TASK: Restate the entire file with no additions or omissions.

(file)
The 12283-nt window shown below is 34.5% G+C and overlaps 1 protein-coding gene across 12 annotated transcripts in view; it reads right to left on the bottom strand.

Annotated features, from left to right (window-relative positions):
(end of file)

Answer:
The 12283-nt window shown below is 34.5% G+C and overlaps 1 protein-coding gene across 12 annotated transcripts in view; it reads right to left on the bottom strand.

Annotated features, from left to right (window-relative positions):